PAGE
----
No bids were received by Monday's deadline in the auction of a former court house building on Liivalaia in central Tallinn. The auction was organized by state real state agency the RKAS.
The RKAS intends to proceed with the sale in any case; some real estate experts say the original asking price of €4.5 million had been too high, and that the detailed plan process is not complete, which has also put off investors
Virgo Laansoo, senior partner and property appraiser with Lahe Kinnisvara told ERR that: "This price does not reflect the current market situation, while in our opinion, the starting price could be between €3 million and €3.5 million."
There are between five and 10 developers in the country who would have the scope for taking on the former courthouse building, a late Soviet-era building located on Liivalaia 24 (pictured), but again, this would require a more modest asking price.
Argo Pillesson, manager of the valuation department at Uus Maa agreed, noting that the asking price, while not ridiculously high given the location, could be revised downward as "there are probably some nuances that are not immediately apparent when looking at [the property]."
The nearby Arter development may be a factor, he added, in terms of filling Liivalaia 24 or any building erected there with business tenants, when there is such an extensive facility practically next door.
At the same time, the district still has a bright future, he said.
"A buyer of this property would probably well capitalized and so would have a longer than average view," Pillesson added.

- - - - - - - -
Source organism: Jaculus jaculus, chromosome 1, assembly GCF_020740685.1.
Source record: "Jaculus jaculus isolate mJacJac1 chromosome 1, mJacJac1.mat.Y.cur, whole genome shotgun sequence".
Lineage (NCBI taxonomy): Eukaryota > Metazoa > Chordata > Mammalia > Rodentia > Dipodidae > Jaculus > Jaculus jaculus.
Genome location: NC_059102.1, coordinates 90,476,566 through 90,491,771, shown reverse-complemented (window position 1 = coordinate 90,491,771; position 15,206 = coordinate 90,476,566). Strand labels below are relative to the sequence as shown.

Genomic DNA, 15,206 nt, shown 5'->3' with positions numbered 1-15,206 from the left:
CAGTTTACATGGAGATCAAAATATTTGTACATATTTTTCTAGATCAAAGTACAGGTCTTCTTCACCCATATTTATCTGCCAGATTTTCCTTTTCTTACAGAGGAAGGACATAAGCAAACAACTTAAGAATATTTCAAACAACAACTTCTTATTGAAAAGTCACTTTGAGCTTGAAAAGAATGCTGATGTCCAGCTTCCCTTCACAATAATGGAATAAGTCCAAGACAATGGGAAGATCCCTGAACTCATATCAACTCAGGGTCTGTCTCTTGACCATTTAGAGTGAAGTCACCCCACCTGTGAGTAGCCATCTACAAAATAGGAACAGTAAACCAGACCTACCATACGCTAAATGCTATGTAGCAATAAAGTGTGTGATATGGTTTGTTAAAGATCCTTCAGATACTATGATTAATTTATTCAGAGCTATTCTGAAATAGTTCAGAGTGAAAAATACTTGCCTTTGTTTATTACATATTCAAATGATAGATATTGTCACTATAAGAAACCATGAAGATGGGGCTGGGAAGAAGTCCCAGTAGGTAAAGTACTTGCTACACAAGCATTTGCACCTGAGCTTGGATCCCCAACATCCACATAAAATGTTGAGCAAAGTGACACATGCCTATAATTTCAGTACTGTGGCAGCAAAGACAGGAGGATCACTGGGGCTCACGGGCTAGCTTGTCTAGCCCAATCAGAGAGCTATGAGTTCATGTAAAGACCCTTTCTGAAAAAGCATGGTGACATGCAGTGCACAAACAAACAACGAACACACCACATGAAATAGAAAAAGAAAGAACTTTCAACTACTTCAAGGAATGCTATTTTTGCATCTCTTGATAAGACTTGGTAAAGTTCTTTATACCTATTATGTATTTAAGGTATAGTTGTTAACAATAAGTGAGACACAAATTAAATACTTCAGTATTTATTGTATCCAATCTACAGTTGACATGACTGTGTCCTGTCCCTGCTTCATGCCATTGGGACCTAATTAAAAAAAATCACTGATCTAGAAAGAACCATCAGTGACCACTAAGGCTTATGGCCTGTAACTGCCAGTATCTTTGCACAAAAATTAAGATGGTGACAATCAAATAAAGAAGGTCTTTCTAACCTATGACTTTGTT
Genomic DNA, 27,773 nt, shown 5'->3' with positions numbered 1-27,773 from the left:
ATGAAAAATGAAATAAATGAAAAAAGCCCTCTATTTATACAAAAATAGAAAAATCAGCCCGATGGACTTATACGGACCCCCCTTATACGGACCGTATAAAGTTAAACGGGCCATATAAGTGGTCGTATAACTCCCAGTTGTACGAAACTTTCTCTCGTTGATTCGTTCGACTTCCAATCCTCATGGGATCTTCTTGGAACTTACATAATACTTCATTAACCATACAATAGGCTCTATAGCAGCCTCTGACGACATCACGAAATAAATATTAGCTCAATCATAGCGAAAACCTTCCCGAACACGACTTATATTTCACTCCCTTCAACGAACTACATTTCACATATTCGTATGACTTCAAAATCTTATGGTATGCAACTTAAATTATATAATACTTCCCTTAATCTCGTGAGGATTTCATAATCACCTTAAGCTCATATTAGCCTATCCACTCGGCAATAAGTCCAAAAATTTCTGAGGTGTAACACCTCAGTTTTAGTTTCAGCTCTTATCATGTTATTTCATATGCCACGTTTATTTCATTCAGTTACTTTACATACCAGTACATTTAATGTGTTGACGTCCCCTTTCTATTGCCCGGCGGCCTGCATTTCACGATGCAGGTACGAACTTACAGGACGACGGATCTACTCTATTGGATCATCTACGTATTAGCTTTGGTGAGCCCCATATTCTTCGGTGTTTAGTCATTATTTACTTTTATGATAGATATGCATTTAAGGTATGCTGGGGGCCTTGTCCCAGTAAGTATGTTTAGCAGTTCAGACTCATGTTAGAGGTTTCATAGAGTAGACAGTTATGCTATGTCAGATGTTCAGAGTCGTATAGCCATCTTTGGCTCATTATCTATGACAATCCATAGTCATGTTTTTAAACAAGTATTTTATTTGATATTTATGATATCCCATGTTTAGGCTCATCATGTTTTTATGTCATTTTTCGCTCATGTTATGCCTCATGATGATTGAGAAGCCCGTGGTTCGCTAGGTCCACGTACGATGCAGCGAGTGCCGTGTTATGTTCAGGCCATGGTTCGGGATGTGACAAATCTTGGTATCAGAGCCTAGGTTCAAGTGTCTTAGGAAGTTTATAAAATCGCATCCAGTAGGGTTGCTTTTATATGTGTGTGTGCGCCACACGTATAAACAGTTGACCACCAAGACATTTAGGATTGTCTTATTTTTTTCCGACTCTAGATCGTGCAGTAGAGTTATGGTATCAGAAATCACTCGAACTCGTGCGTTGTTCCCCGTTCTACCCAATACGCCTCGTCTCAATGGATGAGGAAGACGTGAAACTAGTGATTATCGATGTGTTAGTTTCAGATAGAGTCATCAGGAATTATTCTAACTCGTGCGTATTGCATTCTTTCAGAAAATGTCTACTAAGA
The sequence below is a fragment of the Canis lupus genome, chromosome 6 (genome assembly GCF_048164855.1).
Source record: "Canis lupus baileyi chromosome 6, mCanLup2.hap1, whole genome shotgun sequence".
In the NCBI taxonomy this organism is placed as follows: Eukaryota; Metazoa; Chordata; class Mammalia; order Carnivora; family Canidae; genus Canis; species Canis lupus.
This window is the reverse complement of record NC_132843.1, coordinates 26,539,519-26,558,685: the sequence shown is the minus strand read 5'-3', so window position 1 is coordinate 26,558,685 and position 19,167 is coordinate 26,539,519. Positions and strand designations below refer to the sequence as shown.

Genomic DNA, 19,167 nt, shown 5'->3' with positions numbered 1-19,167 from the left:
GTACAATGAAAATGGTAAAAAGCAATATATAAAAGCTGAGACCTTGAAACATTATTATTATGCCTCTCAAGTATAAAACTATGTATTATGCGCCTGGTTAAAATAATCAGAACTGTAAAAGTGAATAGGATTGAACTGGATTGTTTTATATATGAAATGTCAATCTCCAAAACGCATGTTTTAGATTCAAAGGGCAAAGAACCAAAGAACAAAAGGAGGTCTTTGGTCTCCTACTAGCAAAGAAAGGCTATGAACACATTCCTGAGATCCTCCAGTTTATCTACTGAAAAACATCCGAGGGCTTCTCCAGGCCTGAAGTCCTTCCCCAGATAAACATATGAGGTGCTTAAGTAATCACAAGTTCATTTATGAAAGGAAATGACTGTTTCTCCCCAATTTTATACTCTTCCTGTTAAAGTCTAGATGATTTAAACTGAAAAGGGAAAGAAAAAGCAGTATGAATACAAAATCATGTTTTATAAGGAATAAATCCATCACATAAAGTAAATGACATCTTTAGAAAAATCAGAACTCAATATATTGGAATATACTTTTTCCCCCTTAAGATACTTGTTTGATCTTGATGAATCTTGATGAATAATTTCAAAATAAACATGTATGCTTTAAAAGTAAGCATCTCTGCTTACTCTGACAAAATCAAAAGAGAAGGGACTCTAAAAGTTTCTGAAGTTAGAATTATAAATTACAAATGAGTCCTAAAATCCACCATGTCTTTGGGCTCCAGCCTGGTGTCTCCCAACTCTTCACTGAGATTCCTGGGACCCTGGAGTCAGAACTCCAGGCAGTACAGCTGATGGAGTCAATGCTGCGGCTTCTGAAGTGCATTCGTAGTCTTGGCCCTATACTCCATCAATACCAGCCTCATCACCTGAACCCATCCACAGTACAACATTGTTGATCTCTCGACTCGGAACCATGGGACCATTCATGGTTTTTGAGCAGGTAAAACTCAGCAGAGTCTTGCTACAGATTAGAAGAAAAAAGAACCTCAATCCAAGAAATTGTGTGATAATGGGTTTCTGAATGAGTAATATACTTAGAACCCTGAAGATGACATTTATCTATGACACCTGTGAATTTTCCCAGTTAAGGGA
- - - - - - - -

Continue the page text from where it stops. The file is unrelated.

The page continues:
Pindi Kinnisvara's sales partner Peep Sooman told ERR that the Liivalaia 24 auction is not the first, nor would it be the last, that has fallen through due to an excessively high reserve price.
A new detailed plan has not yet been established in respect of the property either, he said: the mono-functionality and high energy costs the 1980s-built development brings could also scare away potential buyers, e said.
"Once a detailed plan is established, the picture would be quite different - the price differences for properties with and without an attached detailed plan are manifold.
The fact that a plan is currently being processed for the Liivalaia property would made no difference to potential investors right now, he added.
"Tallinn has become very cautious in its establishment of detailed plans," he went on.
Virgo Laansoo at Lahe Kinnisvara concurred. Due to the lack of a detailed plan, the precise construction volumes are unknown and, in addition, the processing of detailed plans by the City of Tallinn is a lengthy one, meaning added time for design and construction procurement.
The Liivalaia 24 property detailed plan process was commenced in 2016 and is still not complete, so the RKAS saying the procedure is now in its final phase does not inspire much confidence either, Laansoo said.
For this reason and also given higher interest rates at present, developers are looking more seriously a larger investments than the Liivalaia courthouse, she went on.
"And as has been heard in the media a lot in recent years, the speed with which the detailed plans are processed and all that the topic has become an acute problem in the city of Tallinn, which has made developers very cautious," Laansoo said.
That it is a vacant former courthouse makes it an idiosyncratic object which may not appeal to all, she noted.
The RKAS put the building on sale this summer with a reserve price of €4.5 million at auction.
No bids were received by the deadline of August 14.
RKAS project director Tarmo Mändmets told ERR that the property will be re-listed in the near future.
The opening asking price was based on a professional appraiser's opinion and taking into account that the detailed plan process was nearing completion, he said.
The yet-to-be completed detailed plan as it stands allows for a 12-floor building up to 45m in height to be built on the plot, which could be used for residential, retail or business purposes.
Permission thus also exists in the plan to demolish the existing court building..
Editor: Marko Tooming, Andrew Whyte